International conventions

Prior to the mid-1970s, most international conventions concerning maritime trade and commerce originated in a private organization of maritime lawyers known as the Comité Maritime International (International Maritime Committee or CMI). Founded in 1897, the CMI was responsible for the drafting of numerous international conventions including the Hague Rules (International Convention on Bills of Lading), the Visby Amendments (amending the Hague Rules), the Salvage Convention and many others. While the CMI continues to function in an advisory capacity, many of its functions have been taken over by the International Maritime Organization, which was established by the United Nations in 1958 but did not become truly effective until about 1974. The IMO has prepared numerous international conventions concerning maritime safety including the International Convention for the Safety of Life at Sea (SOLAS), the Standards for Training, Certification, and Watchkeeping (STCW), the International Regulations for Preventing Collisions at Sea (Collision Regulations or COLREGS), Maritime Pollution Regulations (MARPOL), International Aeronautical and Maritime Search and Rescue Convention (IAMSAR) and others. The United Nations Convention on the Law of the Sea (UNCLOS) defined a treaty regarding protection of the marine environment and various maritime boundaries. Restrictions on international fishing such as International Convention for the Regulation of Whaling also form part of the body of conventions in international waters. Other commercial conventions include the International Convention relating to the Limitation of the Liability of Owners of Sea-Going Ships, Brussels, 10 October 1957. and International Convention for Safe Containers. Once adopted, the international conventions are enforced by the individual nations which are signatories, either through their local Coast Guards, or through their courts.

Merchant vessels transiting areas of increased pirate activity (i.e. the Gulf of Aden, Somali Basin, Southern Red Sea and Bab-el-Mandeb straits) are advised to implement Self-Protective measures in accordance with most recent Best Management Practices agreed upon by the members of the merchant industry, and endorsed by the NATO Shipping Centre, and the Maritime Security Centre Horn-of-Africa (MSCHOA)

Individual countries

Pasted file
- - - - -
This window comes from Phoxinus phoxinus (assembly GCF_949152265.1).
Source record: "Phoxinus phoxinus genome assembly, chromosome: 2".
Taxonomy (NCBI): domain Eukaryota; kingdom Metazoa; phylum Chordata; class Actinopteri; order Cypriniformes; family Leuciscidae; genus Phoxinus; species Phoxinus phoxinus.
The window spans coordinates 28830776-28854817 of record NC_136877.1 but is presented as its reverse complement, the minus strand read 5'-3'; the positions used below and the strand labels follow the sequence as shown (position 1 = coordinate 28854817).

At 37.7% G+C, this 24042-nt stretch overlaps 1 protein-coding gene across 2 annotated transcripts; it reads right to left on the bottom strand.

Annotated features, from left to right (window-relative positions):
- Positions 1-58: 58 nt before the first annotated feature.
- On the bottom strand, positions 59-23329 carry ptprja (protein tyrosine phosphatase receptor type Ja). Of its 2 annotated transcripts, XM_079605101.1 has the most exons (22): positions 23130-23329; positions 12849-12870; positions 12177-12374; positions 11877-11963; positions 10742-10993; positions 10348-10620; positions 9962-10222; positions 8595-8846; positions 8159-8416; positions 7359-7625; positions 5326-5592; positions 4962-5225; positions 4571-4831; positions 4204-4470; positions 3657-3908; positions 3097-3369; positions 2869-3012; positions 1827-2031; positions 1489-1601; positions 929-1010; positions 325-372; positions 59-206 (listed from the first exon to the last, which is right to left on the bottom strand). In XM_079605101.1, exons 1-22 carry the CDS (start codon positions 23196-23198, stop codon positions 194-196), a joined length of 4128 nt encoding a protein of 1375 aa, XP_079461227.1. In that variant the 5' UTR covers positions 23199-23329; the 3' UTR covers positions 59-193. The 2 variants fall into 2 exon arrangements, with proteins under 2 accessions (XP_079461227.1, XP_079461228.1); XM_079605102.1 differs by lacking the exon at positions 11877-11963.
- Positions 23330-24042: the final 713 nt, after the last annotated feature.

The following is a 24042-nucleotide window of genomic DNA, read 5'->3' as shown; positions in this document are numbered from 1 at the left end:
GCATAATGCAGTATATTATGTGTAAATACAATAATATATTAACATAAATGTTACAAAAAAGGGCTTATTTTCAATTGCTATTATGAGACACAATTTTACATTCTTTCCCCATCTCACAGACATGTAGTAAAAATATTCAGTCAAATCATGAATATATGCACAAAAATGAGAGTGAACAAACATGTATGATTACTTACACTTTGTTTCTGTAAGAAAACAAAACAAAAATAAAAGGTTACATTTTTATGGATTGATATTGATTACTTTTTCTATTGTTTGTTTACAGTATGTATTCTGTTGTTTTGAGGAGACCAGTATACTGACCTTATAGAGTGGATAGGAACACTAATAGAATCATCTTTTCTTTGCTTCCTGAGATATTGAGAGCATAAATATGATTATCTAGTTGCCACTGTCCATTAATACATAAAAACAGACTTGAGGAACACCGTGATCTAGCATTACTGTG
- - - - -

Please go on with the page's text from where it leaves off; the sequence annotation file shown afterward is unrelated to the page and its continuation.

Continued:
Most of the common law countries (including Pakistan, Singapore, India, and many other Commonwealth of Nations countries) follow English statute and case law. India still follows many Victorian-era British statutes such as the Admiralty Court Act 1861 [24 Vict c 10]. Whilst Pakistan now has its own statute, the Admiralty Jurisdiction of High Courts Ordinance, 1980 (Ordinance XLII of 1980), it also follows English case law. One reason for this is that the 1980 Ordinance is partly modeled on old English admiralty law, namely the Administration of Justice Act 1956. The current statute dealing with the Admiralty jurisdiction of the England and Wales High Court is the Supreme Court Act 1981, ss. 20-24, 37. The provisions in those sections are, in turn, based on the International Arrest Convention 1952. Other countries which do not follow the English statute and case laws, such as Panama, also have established well-known maritime courts which decide international cases on a regular basis.
Admiralty courts assume jurisdiction by virtue of the presence of the vessel in its territorial jurisdiction irrespective of whether the vessel is national or not and whether registered or not, and wherever the residence or domicile or their owners may be. A vessel is usually arrested by the court to retain jurisdiction. State-owned vessels are usually immune from arrest.
There are five types of cases which can only be brought in federal court: •Limitation of Ship Owner's Liability,
•Vessel Arrests in Rem,
•Property arrests Quasi in Rem,
•Salvage cases, and
•Petitory and Possession Actions.
The common element of those cases are that they require the court to exercise jurisdiction over maritime property. For example, in a Petitory and Possession Action, a vessel whose title is in dispute, usually between co-owners, will be put in the possession of the court until the title dispute can be resolved. In a Limitation Action the ship owner will post a bond reflecting the value of the vessel and her pending freight.